Maria Dinulescu on being an actress

15 April, 2017

Far from here had its premiere in Romanian cinemas two weeks ago. Not many of you know the film is a co-production between Romania and the USA, where the leading role is played by a popular Romanian actress, who’s been away from the big screen for a long time.

An actress that always chose to do what she felt like rather than what the industry demands, even though this meant getting away from the flashing lights, the public and everything that comes with a career in acting, Maria Dinulescu is a fine and talented woman and actress, who shared with us her life experiences in over a decade, from her first success 14 years ago. An open dialogue about film, life, and what it means to be an actor.


Miss Dinulescu, what attracts you to a character?

The way it’s developed. What the character should go through to learn something new and useful about himself. These things help me discover all the unknown parts a character might have and offer more expressiveness to it.

You were away from the spotlight for quite a while. Why and what have you done in all this time?

I went to the USA for a few years, then to Rome where I have learned Italian and now I’m living in Amsterdam, where I study film directing. I feel the need to explore as much as I can.

You came back on screen last year, with a leading role in Catrinel Danaiata’s debut film – Double, and more recently, also a debut film – Far from here, directed by a foreigner named, James Pillion. Two debuting directors, a man and a woman, of two different nationalities. What can you tell us about each experience?

Two difficult debut films, but each has managed to give the best. There’s still a lot of work for them and I think only another feature, and then another one could help them reach their full potential. Personally, I always try to bring more in a film production, and somehow it seems less is needed every time. It’s very tricky to work with debutants because you don’t know what to expect, what vocabulary to use on set. You try to be yourself and many times you need to let them be.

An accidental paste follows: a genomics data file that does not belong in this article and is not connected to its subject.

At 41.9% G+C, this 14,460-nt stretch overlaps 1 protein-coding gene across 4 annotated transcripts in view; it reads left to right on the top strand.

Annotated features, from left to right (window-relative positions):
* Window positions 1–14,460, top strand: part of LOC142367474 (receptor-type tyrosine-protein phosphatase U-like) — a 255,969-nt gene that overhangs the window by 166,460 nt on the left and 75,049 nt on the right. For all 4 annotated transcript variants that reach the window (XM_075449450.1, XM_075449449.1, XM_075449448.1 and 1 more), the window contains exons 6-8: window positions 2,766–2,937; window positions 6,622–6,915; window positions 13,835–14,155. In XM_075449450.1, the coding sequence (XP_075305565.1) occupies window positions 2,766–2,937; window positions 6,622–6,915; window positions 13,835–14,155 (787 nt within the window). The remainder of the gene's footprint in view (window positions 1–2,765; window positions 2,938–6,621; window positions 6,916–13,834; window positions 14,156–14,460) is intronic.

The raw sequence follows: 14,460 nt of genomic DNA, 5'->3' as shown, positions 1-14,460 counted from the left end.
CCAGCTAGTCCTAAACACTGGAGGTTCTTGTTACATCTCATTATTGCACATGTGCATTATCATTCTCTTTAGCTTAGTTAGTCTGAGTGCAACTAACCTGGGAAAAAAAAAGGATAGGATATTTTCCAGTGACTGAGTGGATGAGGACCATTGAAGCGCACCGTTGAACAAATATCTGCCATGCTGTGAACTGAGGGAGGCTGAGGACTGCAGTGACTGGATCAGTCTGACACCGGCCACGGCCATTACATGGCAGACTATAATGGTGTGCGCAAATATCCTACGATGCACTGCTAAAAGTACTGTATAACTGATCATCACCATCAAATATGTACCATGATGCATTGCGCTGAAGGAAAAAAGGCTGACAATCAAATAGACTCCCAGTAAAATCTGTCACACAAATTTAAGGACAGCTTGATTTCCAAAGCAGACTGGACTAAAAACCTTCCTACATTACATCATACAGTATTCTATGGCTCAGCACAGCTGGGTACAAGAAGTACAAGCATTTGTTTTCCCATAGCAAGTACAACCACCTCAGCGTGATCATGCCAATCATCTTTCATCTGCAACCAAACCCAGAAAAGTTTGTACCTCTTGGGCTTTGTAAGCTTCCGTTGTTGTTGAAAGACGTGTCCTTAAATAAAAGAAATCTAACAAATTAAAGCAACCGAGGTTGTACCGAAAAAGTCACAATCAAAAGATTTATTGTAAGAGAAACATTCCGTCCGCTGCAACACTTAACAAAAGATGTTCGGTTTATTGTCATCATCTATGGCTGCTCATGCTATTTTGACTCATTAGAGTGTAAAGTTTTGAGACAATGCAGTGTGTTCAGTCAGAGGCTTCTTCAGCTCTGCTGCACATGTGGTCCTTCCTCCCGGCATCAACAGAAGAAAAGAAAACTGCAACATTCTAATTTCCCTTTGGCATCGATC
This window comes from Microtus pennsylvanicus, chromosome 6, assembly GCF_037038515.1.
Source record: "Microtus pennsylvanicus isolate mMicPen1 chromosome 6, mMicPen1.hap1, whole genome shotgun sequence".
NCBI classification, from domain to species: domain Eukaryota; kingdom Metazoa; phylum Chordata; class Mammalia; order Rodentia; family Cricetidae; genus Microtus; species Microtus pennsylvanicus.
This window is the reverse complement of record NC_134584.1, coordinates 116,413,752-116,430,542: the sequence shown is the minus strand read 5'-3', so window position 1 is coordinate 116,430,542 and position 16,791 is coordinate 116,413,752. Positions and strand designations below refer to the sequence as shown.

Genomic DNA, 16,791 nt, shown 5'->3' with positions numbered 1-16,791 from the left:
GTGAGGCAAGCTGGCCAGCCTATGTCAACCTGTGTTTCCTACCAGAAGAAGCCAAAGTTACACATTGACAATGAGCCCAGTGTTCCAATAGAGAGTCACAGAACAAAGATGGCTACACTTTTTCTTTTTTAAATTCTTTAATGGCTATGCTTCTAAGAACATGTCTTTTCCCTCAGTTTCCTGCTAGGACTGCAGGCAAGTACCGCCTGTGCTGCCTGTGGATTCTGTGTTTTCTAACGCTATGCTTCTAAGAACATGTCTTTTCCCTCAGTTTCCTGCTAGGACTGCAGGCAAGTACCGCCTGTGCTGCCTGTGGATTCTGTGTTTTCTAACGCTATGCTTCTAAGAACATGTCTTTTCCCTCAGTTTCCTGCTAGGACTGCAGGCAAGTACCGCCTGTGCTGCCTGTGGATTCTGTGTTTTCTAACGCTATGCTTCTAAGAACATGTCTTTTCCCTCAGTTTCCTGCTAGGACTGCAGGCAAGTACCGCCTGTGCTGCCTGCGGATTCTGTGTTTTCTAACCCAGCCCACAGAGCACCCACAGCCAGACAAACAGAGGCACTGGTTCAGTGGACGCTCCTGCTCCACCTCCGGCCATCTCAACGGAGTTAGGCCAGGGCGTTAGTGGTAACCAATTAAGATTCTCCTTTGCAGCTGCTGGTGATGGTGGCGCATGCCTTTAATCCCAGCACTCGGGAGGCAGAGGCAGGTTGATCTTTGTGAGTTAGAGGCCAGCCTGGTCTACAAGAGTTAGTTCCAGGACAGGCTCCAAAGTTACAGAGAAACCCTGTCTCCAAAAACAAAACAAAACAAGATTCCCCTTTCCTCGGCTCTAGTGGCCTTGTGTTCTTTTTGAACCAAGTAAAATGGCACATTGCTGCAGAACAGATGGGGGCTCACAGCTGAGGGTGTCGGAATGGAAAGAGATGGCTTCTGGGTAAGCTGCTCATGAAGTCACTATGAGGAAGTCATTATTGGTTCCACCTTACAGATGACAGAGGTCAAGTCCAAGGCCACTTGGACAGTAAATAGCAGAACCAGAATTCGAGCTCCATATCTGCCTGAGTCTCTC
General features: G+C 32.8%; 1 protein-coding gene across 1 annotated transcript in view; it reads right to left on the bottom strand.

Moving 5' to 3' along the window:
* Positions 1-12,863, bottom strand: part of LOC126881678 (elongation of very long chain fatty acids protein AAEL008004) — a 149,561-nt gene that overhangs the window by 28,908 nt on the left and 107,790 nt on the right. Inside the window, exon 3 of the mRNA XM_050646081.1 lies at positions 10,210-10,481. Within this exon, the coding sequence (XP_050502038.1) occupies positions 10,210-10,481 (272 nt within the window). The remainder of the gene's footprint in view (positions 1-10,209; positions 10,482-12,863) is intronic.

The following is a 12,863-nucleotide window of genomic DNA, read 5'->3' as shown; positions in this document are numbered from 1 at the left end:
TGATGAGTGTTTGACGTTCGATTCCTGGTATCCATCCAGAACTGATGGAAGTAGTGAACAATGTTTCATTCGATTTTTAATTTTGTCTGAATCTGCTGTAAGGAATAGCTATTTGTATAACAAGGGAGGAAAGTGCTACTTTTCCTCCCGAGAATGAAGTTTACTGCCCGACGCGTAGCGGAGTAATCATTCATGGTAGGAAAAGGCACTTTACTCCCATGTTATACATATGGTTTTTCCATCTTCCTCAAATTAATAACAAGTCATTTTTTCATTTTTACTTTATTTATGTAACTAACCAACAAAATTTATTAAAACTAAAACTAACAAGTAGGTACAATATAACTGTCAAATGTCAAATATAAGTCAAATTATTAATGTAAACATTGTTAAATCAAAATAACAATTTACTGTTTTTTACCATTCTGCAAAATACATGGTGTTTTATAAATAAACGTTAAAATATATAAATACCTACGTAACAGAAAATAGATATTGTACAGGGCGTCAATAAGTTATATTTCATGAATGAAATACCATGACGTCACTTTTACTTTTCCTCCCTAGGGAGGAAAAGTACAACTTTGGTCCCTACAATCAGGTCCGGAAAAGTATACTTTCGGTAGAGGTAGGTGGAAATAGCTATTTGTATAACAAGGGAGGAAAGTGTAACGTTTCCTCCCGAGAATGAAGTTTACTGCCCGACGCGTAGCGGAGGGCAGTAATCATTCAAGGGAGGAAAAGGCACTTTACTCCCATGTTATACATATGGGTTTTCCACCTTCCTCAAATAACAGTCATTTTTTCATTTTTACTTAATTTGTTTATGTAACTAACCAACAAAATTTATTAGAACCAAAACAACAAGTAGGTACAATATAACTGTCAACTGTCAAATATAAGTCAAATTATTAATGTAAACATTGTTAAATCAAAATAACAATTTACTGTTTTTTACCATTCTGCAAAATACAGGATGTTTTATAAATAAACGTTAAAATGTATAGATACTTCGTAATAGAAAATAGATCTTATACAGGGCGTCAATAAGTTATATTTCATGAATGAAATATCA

In Far from here, you play Sofia, an ambitious and independent woman, for whom having both a career and a family is important. How much do you relate to your character?

I’m not looking for a family nor a career. I chose a relationship for its depths and never for fame or money. Life is so good when you live it in a simple way. I think I would like to adopt, it might push me to explore life in a more profound way.

How do you become your character? Are director’s indications important to you?

Most of the time the scripts are so well written, or the casting director does such a good job picking you that the characters speak to you. Casting is 50% of a character, the rest is just good communication with your team members. For me it’s vital to work with a director that I admire. I need to be inspired by him to wish to help him achieve his vision. I prefer a young, passionate and sincere director, rather than a big one with lots of manipulation strategies up his sleeve.

 Fourteen years have passed since your debut in Catalin Mitulescu’s short film, Traffic. Has your career developed the way you wanted?

I never wished for something. I think I enjoyed everything I was given and each moment. It would be nice to go back to Cannes, where Traffic won the Palme D’or. What I wish for now is to write my own stories and maybe direct them – not for recognition or a career as a director, but for conveying in a personal way my experiences.

Tell us something about Far From Here’s film shooting: what were the most difficult moments for you?

When there were obvious things for me that had to be filmed and it didn’t happen.

And how was working with James Pillion? Are there any major inequalities in the way Americans work compared to our ways?

I know very well the school James graduated, I worked with one of his former colleagues in Hollywood. Of course we like things we already acknowledged, things we are used to, but I think every director has something important to tell.

What makes a film appreciated by a bigger audience?

Sometimes it’s so surprising how films you never thought could be successful catch the public’s eye and films that are works of art don’t get attention at all, that I find it hard to tell what makes a movie get to its public.

What would you say to our readers, to make them go buy a ticket this weekend at your latest film?

It is not a work of art, it is actually noticeable that the film was directed by a debutant, but it has a story you might relate to.


Far from Here can be watched in AFI Palace Cotroceni at Cinema City. For the full schedule, please visit Cinemagia’s official website.


Director/ Screenwriter





Film producer and founder of ADFR, she dreamed since she was little of having a magazine one day. Alongside her job as editor-in-chief, she writes the interview of the month. She loves animals, jazz music and films festivals.